Pilot Project May Open Island Grids to More Solar
The Hawaiian Electric Companies, in partnership with E-Gear LLC, will launch a pilot program designed to allow more customers to interconnect photovoltaic systems on Moloka‘i.
The level of PV systems already installed or approved for installation on the island’s small electric grid is among the highest in the state. As a result, new PV applications on Moloka‘i have experienced delays as solutions are sought to address reliability and safety issues raised in technical reviews.
E-Gear will install its Energy Management Control and storage technology, which will be paid for by the utility, alongside 10 existing rooftop PV systems. This equipment can be monitored and controlled by utility system operators, potentially improving the interaction of rooftop PV systems with the grid, reducing the chance these systems will undermine reliable service and power quality for the island’s customers.
The Hawaiian Electric Companies will evaluate the performance of these systems and determine whether similar systems can be used to integrate more solar systems in areas with high concentrations of PV systems.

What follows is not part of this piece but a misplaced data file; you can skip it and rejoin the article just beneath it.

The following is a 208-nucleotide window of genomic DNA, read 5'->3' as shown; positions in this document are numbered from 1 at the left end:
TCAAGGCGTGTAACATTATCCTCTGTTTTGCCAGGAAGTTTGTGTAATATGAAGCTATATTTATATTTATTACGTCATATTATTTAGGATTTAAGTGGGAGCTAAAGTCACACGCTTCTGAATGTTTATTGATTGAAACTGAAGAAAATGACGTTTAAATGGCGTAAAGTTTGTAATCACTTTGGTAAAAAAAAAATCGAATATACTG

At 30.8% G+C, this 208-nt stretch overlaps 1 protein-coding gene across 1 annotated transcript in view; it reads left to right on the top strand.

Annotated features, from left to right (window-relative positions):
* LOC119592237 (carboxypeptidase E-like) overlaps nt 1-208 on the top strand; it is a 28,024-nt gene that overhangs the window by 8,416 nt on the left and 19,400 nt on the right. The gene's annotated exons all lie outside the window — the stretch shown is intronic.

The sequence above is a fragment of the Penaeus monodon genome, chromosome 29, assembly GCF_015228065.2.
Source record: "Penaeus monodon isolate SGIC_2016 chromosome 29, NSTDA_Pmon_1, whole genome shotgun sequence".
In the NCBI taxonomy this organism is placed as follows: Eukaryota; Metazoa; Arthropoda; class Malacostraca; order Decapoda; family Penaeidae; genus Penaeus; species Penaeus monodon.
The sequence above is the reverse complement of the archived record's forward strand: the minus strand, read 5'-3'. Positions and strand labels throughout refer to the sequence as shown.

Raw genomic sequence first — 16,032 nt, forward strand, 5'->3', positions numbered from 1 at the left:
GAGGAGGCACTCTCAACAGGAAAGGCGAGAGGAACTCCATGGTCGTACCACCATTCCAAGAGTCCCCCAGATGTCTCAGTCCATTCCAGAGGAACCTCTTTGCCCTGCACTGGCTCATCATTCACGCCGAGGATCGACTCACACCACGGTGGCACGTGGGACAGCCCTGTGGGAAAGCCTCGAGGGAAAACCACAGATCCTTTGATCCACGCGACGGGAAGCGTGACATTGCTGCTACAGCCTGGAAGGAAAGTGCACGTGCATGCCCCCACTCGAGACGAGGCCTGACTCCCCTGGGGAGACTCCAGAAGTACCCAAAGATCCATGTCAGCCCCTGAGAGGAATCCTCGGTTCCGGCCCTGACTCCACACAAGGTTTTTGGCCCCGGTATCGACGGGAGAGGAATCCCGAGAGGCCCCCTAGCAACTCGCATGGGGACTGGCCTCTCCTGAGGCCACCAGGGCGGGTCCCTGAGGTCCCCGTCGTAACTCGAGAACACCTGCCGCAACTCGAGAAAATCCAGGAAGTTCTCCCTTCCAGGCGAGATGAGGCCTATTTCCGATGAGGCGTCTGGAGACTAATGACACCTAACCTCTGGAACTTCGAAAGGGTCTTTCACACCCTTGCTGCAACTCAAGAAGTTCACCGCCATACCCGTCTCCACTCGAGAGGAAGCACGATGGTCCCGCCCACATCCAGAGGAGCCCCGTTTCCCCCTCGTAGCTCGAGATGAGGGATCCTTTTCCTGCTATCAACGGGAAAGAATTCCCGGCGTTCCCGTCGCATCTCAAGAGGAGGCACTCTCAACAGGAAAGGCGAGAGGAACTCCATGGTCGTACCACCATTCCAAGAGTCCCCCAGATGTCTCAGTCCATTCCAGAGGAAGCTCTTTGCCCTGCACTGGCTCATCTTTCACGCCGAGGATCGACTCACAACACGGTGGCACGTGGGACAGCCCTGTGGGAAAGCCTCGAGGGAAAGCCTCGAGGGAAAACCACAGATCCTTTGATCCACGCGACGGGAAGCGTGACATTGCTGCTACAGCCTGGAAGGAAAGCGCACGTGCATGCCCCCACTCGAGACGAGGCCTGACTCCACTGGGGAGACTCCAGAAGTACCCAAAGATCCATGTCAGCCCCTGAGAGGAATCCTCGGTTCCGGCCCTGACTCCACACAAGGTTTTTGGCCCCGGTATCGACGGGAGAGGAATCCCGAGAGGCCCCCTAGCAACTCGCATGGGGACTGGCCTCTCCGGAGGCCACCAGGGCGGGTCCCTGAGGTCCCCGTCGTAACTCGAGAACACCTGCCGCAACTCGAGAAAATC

E-Gear is currently evaluating its EMC-equipped PV systems—designed to minimize the grid impact of rooftop PV systems on a small, highly saturated grid like Moloka‘i’s—in partnership with the Electric Power Research Institute.
“We’re very proud to be a Hawai‘i company developing hi-tech solutions right here in Hawai‘i,” said E-Gear Co-founder and Managing Partner Chris DeBone. “Our advanced edge-of-grid solutions have been developed and tested over the past two years to bridge a gap between Hawai‘i’s 100 percent renewables goal and a grid designed in a pre-PV era.”
“Working with our partners in the PV industry, we can address these technical challenges and offer our customers more options,” said Jim Alberts, Hawaiian Electric senior vice president of customer service. “This pilot project on Moloka‘i is an example of the kinds of innovative solutions that can benefit all islands and help us reach our renewable energy goals.”